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6

Great question. I myself have had this question and looked it up, and I found the article Why Do We Dip the Challah Bread in Salt? to be very interesting. To sum up what's written there: It's dipped in salt every time bread is eaten, and not only shabbos, the reason being your table is compared to an altar, which the sacrifices brought on the altar all had ...


3

Tosefos to Beitza 2b s.v. והיה suggests that whether or not manna fell on Yom Tov is a dispute between conflicting midrashim. One medrash says: ויברך ויקדש ברכו במן וקדשו במן שבשבת לא היה יורד מן אבל בי"ט היה יורד "and He blessed it," "and He sanctified it" - He blessed it with manna and sanctified it with manna, as on Shabbos manna did not come ...


2

Loewian was right in his answer, but it can be fleshed out a lot more. If one looks at general (non-Jewish) culture, there is a name for this part of the bread. It is the heel of the loaf, or the butt of the loaf. And it is also a widespread general (non-Jewish) practice not to eat the heel of the loaf. See for example here and here, out of many, many ...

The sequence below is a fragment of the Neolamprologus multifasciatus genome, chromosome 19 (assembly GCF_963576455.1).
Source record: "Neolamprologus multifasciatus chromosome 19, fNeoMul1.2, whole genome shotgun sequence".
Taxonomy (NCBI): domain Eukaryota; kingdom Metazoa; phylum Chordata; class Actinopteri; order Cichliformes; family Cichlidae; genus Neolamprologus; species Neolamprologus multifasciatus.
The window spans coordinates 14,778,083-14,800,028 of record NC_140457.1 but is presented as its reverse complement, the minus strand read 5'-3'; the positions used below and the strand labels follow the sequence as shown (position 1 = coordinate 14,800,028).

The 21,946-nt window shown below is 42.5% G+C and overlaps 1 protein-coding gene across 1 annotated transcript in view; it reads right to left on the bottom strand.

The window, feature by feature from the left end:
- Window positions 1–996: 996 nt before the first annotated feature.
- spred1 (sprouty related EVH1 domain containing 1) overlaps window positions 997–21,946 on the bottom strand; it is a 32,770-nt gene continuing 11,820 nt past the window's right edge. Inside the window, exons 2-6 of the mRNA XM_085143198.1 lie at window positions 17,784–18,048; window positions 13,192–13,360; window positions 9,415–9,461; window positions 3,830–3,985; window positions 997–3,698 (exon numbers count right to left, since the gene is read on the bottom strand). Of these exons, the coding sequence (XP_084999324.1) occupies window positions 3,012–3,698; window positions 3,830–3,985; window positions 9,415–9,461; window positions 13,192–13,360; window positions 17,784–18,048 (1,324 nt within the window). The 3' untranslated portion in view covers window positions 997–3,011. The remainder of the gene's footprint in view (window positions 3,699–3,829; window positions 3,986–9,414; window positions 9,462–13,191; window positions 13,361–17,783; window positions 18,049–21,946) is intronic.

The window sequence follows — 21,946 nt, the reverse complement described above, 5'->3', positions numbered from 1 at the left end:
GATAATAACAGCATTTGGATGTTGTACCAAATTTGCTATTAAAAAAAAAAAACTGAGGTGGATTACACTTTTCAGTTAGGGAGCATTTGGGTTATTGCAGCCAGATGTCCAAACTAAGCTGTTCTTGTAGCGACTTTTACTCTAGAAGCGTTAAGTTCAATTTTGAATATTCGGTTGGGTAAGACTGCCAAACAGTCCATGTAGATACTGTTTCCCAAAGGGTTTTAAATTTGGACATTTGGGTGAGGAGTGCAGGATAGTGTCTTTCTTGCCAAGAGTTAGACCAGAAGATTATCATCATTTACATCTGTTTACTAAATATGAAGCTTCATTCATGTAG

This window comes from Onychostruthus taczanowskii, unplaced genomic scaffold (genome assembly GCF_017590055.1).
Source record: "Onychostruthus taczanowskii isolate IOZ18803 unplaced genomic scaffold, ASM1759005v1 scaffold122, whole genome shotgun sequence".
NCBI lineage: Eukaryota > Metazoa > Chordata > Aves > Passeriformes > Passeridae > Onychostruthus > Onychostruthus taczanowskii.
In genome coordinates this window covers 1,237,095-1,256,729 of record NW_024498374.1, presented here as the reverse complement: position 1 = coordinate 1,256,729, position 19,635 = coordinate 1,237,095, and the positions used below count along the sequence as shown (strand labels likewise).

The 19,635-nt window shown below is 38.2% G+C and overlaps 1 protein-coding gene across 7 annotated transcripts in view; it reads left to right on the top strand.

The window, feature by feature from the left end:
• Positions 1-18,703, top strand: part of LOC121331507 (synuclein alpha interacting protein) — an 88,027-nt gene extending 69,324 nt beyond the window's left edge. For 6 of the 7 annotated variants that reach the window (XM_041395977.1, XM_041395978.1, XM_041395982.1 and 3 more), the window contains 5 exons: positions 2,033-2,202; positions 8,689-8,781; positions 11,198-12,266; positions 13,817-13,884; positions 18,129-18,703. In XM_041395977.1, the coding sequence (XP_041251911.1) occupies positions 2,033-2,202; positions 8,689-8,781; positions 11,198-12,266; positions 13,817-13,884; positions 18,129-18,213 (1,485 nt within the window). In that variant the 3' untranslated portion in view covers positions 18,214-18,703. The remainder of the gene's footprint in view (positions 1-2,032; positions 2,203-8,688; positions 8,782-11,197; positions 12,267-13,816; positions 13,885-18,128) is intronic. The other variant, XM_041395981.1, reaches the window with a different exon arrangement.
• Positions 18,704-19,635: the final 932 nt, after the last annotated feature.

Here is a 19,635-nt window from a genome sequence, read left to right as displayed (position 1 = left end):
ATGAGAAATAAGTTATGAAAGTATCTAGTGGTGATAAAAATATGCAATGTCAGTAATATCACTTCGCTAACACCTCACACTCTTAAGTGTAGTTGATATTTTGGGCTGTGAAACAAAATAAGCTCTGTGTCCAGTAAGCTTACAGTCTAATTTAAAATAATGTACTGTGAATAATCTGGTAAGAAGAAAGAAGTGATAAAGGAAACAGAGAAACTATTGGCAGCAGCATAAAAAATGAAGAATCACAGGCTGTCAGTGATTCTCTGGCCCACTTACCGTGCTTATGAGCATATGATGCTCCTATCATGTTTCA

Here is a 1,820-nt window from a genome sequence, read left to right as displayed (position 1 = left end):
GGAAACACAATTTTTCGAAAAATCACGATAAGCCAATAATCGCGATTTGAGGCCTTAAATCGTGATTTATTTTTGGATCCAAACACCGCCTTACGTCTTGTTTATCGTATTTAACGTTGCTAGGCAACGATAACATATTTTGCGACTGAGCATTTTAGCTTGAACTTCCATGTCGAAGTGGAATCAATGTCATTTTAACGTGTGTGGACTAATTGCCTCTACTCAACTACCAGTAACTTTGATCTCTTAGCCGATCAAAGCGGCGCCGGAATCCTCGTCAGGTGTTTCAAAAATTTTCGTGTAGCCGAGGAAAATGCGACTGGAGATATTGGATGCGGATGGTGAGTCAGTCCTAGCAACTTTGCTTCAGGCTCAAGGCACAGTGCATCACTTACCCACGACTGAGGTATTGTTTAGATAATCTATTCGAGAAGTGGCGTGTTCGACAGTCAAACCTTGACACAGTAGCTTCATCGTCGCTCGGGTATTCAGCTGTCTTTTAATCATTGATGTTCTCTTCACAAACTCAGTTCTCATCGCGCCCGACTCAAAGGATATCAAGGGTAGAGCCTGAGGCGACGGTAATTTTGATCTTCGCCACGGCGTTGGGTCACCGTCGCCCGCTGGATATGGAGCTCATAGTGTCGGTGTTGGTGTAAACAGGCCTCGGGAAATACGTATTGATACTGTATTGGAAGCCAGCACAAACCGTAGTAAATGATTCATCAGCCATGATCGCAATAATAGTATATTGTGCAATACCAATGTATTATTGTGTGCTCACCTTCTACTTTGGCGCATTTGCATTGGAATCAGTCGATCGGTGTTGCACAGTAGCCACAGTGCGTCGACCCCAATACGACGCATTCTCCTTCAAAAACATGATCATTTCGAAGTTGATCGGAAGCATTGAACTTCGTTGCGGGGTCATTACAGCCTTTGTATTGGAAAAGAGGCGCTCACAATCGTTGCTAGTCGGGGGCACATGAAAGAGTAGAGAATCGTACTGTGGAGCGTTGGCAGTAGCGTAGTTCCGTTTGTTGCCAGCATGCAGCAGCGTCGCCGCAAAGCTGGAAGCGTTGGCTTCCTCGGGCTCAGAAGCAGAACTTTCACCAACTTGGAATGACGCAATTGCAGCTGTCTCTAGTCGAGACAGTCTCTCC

1

(There is theoretical challah, i.e. the small portion taken off when making lots of bread which was given to the kohen back in the day, that's a different story.) You mean the traditional braided bread? It's just bread. Yes, you can give it to anyone for any purpose. There is the custom to eat braided bread on Shabbat, but braided bread is just bread.



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